About Dear Sugars
Radically empathic advice. Produced by WBUR.
You love your partner, you love your career... but they're pulling you in different directions. What do you do? In this favorite episode from the archives, The Sugars have help from psychotherapist and sociologist Leslie Bell, author of Hard to Get: 20-Something Women and the Paradox of Sexual Freedom. This episode was originally released on April 13th, 2017.
Dear Sugars fans: We wanted to share with you a new podcast we're working on at WBUR. Violation tells the story of two families bound together by an unthinkable crime. It explores America's opaque parole system and asks: How much time in prison is enough? Who gets to decide? And, when someone commits a terrible crime, what does redemption look like? Listen to the trailer and if you like what you hear, head over to the Violation feed wherever you get your podcasts and hit subscribe so you'll get new episodes when they drop, beginning March 22.
You wants kids; your partner doesn't. Or your partner wants kids, and you don't. Whatever the scenario, few subjects are as emotionally charged and potentially deal-breaking in a relationship as a disagreement over the decision to become parents. In this favorite episode from the archives, The Sugars take on this tricky topic with the help of the writer Danielle Herzog, who's written in the past about ending her own marriage to become a mother. This episode was originally published on March 22nd, 2017.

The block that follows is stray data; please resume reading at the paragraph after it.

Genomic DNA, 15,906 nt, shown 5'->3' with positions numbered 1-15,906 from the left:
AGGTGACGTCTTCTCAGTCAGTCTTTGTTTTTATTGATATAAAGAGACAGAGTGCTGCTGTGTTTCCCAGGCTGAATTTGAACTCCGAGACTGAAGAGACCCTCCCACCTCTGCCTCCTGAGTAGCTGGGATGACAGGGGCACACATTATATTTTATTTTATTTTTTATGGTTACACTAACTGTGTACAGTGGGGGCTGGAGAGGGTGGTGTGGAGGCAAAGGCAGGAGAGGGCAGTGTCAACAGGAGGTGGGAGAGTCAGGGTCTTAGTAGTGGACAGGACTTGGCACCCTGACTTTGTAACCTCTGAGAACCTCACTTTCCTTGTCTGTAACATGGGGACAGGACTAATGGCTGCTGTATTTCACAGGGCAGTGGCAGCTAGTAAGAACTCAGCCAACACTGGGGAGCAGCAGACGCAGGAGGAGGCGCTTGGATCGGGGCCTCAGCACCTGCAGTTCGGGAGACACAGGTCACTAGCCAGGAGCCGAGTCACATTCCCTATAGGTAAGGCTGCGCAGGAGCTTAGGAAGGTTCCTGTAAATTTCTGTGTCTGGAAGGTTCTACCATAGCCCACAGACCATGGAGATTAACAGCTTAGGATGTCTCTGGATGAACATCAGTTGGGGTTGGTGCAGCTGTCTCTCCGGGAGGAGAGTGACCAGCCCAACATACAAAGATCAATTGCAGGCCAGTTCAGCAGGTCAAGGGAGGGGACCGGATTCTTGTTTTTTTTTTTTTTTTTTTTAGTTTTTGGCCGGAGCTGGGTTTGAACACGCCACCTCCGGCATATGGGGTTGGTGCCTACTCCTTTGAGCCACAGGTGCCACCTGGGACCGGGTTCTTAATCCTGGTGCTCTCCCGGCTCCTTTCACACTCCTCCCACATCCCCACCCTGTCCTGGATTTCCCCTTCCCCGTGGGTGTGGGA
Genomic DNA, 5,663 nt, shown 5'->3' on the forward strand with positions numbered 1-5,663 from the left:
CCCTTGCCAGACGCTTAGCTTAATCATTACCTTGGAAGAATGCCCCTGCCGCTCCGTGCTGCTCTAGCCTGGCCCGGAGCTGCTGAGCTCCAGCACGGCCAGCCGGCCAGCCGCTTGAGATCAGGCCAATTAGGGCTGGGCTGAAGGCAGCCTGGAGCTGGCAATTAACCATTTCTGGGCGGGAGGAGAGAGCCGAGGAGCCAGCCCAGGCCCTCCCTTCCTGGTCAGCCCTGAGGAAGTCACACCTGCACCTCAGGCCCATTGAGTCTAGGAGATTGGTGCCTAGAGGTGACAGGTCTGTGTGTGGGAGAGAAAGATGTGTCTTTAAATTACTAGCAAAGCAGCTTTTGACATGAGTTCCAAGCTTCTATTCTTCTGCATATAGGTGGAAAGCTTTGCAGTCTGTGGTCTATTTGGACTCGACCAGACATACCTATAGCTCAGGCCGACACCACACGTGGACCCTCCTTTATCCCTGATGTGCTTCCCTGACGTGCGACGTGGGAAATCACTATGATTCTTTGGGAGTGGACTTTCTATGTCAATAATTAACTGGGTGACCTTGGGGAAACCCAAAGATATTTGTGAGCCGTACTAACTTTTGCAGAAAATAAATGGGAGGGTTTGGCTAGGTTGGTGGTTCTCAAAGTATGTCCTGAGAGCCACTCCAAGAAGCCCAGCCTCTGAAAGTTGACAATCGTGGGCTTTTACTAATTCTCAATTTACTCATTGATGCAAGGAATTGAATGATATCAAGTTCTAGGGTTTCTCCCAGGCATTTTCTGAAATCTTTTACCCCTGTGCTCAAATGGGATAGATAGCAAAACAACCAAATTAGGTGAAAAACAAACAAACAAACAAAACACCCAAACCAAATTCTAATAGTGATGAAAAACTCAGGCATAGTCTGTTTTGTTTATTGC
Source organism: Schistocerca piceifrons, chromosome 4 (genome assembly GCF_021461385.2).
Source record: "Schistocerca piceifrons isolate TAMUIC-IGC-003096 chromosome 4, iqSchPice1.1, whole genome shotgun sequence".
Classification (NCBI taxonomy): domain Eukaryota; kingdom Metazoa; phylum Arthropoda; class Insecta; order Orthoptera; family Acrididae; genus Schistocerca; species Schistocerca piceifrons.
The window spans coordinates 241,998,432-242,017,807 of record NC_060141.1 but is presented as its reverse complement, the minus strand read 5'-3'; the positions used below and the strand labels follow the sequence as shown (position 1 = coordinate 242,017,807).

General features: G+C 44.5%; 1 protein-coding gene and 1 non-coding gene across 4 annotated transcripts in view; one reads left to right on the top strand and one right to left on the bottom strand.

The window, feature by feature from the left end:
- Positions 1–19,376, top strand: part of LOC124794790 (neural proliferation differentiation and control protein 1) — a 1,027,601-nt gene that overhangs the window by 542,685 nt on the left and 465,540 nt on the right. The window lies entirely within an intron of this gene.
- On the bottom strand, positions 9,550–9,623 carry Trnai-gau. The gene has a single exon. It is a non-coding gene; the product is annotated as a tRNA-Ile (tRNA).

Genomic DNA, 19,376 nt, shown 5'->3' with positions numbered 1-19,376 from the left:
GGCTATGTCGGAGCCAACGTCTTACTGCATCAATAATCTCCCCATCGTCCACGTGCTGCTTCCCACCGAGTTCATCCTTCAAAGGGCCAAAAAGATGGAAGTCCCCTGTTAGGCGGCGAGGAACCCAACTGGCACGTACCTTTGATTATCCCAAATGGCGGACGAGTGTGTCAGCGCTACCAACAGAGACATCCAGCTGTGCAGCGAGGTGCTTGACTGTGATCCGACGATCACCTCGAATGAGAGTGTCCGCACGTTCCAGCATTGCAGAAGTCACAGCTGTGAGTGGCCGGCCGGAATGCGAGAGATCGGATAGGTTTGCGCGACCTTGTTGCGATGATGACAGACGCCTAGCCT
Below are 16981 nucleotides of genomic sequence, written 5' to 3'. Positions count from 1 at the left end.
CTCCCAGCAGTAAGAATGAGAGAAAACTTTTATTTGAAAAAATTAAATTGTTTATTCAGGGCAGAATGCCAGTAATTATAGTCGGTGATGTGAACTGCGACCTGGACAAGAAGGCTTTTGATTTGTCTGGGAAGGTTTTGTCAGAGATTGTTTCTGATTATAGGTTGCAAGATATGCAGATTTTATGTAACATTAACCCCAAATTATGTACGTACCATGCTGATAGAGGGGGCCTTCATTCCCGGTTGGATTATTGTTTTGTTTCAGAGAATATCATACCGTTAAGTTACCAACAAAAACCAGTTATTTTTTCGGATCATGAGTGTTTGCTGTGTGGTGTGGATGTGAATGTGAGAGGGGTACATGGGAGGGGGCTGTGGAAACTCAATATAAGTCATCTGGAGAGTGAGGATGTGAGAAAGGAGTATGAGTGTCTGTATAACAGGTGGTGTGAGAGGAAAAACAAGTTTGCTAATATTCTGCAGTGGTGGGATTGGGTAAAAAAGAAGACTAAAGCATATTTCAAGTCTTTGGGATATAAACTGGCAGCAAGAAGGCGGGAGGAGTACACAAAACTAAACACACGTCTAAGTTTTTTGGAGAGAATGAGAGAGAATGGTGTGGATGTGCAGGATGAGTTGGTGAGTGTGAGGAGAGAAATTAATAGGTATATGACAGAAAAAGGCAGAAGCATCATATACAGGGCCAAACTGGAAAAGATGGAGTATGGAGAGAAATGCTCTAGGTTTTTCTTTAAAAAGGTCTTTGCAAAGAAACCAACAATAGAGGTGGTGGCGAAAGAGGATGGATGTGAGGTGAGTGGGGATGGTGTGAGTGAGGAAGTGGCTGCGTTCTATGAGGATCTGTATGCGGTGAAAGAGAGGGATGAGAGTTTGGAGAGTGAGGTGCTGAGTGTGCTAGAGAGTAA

Remembering the grocery list, coordinating with the babysitter, scheduling a get-together with the in-laws: These are some of the invisible tasks that (most) women exclusively do in their romantic relationships — and the list goes on and on. In this favorite episode from the archives, The Sugars commiserate with Gemma Hartley, the writer who set off a national conversation about emotional labor with her viral article in Harper’s Bazaar, “Women Aren’t Nags — We’re Just Fed Up.”
In this favorite episode from the archives, The Sugars discuss relationships with big age gaps, so-called "May-December" romances with the help of Lucinda Franks, a Pulitzer Prize-winning journalist and author of the memoir Timeless: Love, Morgenthau, and Me, which tells the story of her marriage to New York District Attorney Robert Morgenthau, who's 27 years her senior. This episode was originally released October 20th, 2016.